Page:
Pictorum provincia: the Picts were the original inhabitants of Scotland. Little is known about their language, but in all likelihood it was Celtic, though not the predecessor of Gaelic Celtic spoken in Scotland today.
moror moratus sum: to stay, delay
ripa: shore, bank
accola (m.!): neighbour
misellum  homunculum: a poor fellow (Note the double diminutive. Diminutives are rar more frequent in Mediaeval and Vulgar Latin than in Classical Latin.)
humo: to burry
sepultor (m.): burier
ferebant: the verb fero can have the meaning `to tell, relate’
praeripio: to snatch away
morsus –us (m.): bite
mordeo momordi morsum: to bite
sero licet: though too late
in alno subvenientes porrectis praeripuere uncinis: coming to aid in a boat (alnus) seized (praeripuerunt) him with outstretched hooks
e contra: in reaction (actually: contrary to what he was expected to do)
preacipio praecepi praeceptum: to order
enato: to swim away
caupallus: a small boat  (normal spelling caupulus)
ad se navigando reducat: he should bring it back to him by sailing (or rowing)
praedicabilis: praiseworthy
obsecundo: to obey
excepta tunica: decency in front of a saint!
Bellua: (water) monster
quae prius non tam satiata, quam in praedam accensa:  which rather than not satiated, was eager for prey
latito: to hide, lurk
eo nante: while he (Lugneo) was swimming
natatilis:  swimming creature
alveum: bed of a river, river
fremitus –us (m.): loud noise
curro cucurri cursum: (here) to approach quickly
nimius: very much
omnibus… perculsis: an abl.abs. with a relative clause
fratribus: monks
percello perculi perculsum: strike down, discourage
salutare (adjective! from salutaris)…crucis pinxisset signum: he made (litt. `painted’) the saving sign of the Cross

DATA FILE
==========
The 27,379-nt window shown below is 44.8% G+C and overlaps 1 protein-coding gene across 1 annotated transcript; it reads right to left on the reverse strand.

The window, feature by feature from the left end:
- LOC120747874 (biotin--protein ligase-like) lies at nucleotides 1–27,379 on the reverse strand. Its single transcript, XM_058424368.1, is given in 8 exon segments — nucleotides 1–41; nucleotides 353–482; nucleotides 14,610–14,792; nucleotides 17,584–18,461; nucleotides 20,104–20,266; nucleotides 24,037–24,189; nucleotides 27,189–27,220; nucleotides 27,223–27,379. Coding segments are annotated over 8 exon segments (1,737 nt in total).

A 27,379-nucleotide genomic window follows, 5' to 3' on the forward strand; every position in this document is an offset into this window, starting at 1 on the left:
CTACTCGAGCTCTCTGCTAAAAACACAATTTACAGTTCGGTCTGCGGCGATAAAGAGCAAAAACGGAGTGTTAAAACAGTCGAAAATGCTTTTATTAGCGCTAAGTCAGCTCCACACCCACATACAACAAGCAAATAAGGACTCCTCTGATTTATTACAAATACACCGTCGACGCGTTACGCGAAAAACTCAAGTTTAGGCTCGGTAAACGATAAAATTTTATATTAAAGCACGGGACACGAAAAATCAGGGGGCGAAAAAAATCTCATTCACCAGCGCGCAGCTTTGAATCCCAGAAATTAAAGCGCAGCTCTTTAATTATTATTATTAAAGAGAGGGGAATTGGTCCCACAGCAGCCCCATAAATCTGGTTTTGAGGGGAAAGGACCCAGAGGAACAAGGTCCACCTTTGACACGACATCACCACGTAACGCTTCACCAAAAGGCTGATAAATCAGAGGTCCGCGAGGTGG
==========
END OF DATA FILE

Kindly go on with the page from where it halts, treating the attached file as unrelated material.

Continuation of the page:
citius: quickly
retrorsum: back
funis –is: rope
eo usque …ut: so close, that
appropinquo (+ dat.): to approach
contulus: small pole
commilito –onis (m.): comrade
incolumis –is: unharmed

Translation by W. Reeves (1857)

How an aquatic monster was driven off by virtue of the blessed man's prayer

ON another occasion also, when the blessed man was living for some days in the province of the Picts, he was obliged to cross the river Nesa (the Ness); and when he reached the bank of the river, he saw some of the inhabitants burying an unfortunate man, who, according to the account of those who were burying him, was a short time before seized, as he was swimming, and bitten most severely by a monster that lived in the water; his wretched body was, though too late, taken out with a hook, by those who came to his assistance in a boat. The blessed man, on hearing this, was so far from being dismayed, that he directed one of his companions to swim over and row across the coble that was moored at the farther bank. And Lugne Mocumin hearing the command of the excellent man, obeyed without the least delay, taking off all his clothes, except his tunic, and leaping into the water. But the monster, which, so far from being satiated, was only roused for more prey, was lying at the bottom of the stream, and when it felt the water disturbed above by the man swimming, suddenly rushed out, and, giving an awful roar, darted after him, with its mouth wide open, as the man swam in the middle of the stream. Then the blessed man observing this, raised his holy hand, while all the rest, brethren as well as strangers, were stupefied with terror, and, invoking the name of God, formed the saving sign of the cross in the air, and commanded the ferocious monster, saying, ‘Thou shalt go no further, nor touch the man; go back with all speed.’ Then at the voice of the saint, the monster was terrified, and fled more quickly than if it had been pulled back with ropes, though it had just got so near to Lugne, as he swam, that there was not more than the length of a spear-staff between the man and the beast. Then the brethren seeing that the monster had gone back, and that their comrade Lugne returned to them in the boat safe and sound, were struck with admiration, and gave glory to God in the blessed man. And even the barbarous heathens, who were present, were forced by the greatness of this miracle, which they themselves had seen, to magnify the God of the Christians.